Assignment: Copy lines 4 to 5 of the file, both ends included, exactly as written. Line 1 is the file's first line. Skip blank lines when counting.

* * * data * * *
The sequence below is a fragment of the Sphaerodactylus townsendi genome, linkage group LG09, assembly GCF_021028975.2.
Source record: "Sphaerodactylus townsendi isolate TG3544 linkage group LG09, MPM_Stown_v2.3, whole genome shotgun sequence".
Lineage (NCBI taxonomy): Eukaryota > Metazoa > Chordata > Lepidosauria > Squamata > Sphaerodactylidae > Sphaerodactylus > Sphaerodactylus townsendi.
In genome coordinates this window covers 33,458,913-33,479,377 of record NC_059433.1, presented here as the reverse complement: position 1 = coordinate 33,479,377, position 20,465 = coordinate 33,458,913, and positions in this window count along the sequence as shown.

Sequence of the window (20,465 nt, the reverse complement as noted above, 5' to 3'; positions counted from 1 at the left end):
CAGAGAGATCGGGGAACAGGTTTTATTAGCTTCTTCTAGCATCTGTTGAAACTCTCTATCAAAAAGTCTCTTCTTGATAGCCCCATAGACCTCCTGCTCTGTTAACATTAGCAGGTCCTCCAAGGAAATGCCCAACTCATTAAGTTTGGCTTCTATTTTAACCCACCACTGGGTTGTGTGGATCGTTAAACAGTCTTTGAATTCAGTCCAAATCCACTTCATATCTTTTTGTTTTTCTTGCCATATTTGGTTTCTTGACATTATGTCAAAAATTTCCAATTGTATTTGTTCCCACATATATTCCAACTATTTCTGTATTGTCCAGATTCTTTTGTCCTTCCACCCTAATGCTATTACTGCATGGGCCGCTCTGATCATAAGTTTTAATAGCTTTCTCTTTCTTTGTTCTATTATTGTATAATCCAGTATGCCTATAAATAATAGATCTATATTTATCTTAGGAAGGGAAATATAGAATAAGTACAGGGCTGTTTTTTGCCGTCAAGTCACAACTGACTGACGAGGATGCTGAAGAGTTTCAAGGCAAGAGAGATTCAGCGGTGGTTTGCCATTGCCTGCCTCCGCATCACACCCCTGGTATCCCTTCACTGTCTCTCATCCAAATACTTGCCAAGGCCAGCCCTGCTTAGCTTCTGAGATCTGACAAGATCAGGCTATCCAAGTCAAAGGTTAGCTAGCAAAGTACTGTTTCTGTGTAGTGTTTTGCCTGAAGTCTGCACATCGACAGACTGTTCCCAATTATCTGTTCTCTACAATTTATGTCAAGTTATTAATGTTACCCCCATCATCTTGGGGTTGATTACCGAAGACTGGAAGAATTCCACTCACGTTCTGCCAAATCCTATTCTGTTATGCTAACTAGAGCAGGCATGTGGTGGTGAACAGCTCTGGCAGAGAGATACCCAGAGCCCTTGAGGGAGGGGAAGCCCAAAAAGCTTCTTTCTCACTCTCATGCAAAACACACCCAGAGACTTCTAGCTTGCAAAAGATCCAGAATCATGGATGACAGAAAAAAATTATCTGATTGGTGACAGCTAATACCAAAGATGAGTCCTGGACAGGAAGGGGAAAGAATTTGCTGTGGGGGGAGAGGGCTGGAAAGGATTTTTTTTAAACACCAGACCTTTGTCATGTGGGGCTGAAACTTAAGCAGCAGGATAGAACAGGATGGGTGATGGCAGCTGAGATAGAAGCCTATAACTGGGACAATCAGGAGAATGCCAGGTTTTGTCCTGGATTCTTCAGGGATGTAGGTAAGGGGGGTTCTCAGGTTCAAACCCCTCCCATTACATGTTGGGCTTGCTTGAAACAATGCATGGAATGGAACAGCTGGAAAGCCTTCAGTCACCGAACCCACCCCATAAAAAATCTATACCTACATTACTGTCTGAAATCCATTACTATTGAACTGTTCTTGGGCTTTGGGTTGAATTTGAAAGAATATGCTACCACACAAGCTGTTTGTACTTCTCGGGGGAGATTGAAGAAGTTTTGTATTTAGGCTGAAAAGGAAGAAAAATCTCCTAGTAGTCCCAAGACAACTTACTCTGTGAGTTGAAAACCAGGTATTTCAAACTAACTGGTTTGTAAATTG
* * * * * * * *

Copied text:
In genome coordinates this window covers 33,458,913-33,479,377 of record NC_059433.1, presented here as the reverse complement: position 1 = coordinate 33,479,377, position 20,465 = coordinate 33,458,913, and positions in this window count along the sequence as shown.

Sequence of the window (20,465 nt, the reverse complement as noted above, 5' to 3'; positions counted from 1 at the left end):